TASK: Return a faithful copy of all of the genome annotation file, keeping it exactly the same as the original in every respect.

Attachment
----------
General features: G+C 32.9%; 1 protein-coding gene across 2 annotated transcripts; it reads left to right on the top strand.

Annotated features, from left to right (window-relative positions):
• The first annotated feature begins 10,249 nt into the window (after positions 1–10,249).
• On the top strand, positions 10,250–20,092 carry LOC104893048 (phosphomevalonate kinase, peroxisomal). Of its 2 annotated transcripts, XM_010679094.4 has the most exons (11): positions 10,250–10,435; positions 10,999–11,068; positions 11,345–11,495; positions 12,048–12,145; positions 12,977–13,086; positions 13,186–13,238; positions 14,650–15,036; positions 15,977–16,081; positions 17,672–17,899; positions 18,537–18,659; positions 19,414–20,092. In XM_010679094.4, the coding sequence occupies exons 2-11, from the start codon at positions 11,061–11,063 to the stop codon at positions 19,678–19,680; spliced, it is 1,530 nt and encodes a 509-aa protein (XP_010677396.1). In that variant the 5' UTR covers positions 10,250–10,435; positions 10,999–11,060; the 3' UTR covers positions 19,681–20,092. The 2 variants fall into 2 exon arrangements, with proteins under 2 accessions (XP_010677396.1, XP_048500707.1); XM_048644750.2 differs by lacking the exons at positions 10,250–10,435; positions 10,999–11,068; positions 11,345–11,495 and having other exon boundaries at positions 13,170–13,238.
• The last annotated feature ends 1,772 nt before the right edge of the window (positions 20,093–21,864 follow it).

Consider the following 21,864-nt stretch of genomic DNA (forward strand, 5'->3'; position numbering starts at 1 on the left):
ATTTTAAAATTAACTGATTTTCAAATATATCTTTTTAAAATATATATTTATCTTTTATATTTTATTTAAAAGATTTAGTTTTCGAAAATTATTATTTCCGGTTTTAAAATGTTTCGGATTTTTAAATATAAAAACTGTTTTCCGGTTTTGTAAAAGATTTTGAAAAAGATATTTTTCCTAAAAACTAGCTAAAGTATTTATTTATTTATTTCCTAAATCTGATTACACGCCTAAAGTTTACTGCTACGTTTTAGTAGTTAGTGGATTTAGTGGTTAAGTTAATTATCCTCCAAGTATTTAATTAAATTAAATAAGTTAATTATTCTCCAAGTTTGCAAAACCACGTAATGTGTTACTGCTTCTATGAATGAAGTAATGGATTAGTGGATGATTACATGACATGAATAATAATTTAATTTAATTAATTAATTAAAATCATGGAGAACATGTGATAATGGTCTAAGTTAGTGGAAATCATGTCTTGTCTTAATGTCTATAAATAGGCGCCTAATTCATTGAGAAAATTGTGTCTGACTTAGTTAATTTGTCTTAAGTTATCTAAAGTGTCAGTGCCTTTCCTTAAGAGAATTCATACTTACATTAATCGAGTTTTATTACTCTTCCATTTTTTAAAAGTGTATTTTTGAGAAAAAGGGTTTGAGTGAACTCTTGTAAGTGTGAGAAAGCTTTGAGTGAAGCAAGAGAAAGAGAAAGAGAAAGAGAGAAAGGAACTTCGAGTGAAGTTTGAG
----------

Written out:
General features: G+C 32.9%; 1 protein-coding gene across 2 annotated transcripts; it reads left to right on the top strand.

Annotated features, from left to right (window-relative positions):
• The first annotated feature begins 10,249 nt into the window (after positions 1–10,249).
• On the top strand, positions 10,250–20,092 carry LOC104893048 (phosphomevalonate kinase, peroxisomal). Of its 2 annotated transcripts, XM_010679094.4 has the most exons (11): positions 10,250–10,435; positions 10,999–11,068; positions 11,345–11,495; positions 12,048–12,145; positions 12,977–13,086; positions 13,186–13,238; positions 14,650–15,036; positions 15,977–16,081; positions 17,672–17,899; positions 18,537–18,659; positions 19,414–20,092. In XM_010679094.4, the coding sequence occupies exons 2-11, from the start codon at positions 11,061–11,063 to the stop codon at positions 19,678–19,680; spliced, it is 1,530 nt and encodes a 509-aa protein (XP_010677396.1). In that variant the 5' UTR covers positions 10,250–10,435; positions 10,999–11,060; the 3' UTR covers positions 19,681–20,092. The 2 variants fall into 2 exon arrangements, with proteins under 2 accessions (XP_010677396.1, XP_048500707.1); XM_048644750.2 differs by lacking the exons at positions 10,250–10,435; positions 10,999–11,068; positions 11,345–11,495 and having other exon boundaries at positions 13,170–13,238.
• The last annotated feature ends 1,772 nt before the right edge of the window (positions 20,093–21,864 follow it).

Consider the following 21,864-nt stretch of genomic DNA (forward strand, 5'->3'; position numbering starts at 1 on the left):
ATTTTAAAATTAACTGATTTTCAAATATATCTTTTTAAAATATATATTTATCTTTTATATTTTATTTAAAAGATTTAGTTTTCGAAAATTATTATTTCCGGTTTTAAAATGTTTCGGATTTTTAAATATAAAAACTGTTTTCCGGTTTTGTAAAAGATTTTGAAAAAGATATTTTTCCTAAAAACTAGCTAAAGTATTTATTTATTTATTTCCTAAATCTGATTACACGCCTAAAGTTTACTGCTACGTTTTAGTAGTTAGTGGATTTAGTGGTTAAGTTAATTATCCTCCAAGTATTTAATTAAATTAAATAAGTTAATTATTCTCCAAGTTTGCAAAACCACGTAATGTGTTACTGCTTCTATGAATGAAGTAATGGATTAGTGGATGATTACATGACATGAATAATAATTTAATTTAATTAATTAATTAAAATCATGGAGAACATGTGATAATGGTCTAAGTTAGTGGAAATCATGTCTTGTCTTAATGTCTATAAATAGGCGCCTAATTCATTGAGAAAATTGTGTCTGACTTAGTTAATTTGTCTTAAGTTATCTAAAGTGTCAGTGCCTTTCCTTAAGAGAATTCATACTTACATTAATCGAGTTTTATTACTCTTCCATTTTTTAAAAGTGTATTTTTGAGAAAAAGGGTTTGAGTGAACTCTTGTAAGTGTGAGAAAGCTTTGAGTGAAGCAAGAGAAAGAGAAAGAGAAAGAGAGAAAGGAACTTCGAGTGAAGTTTGAG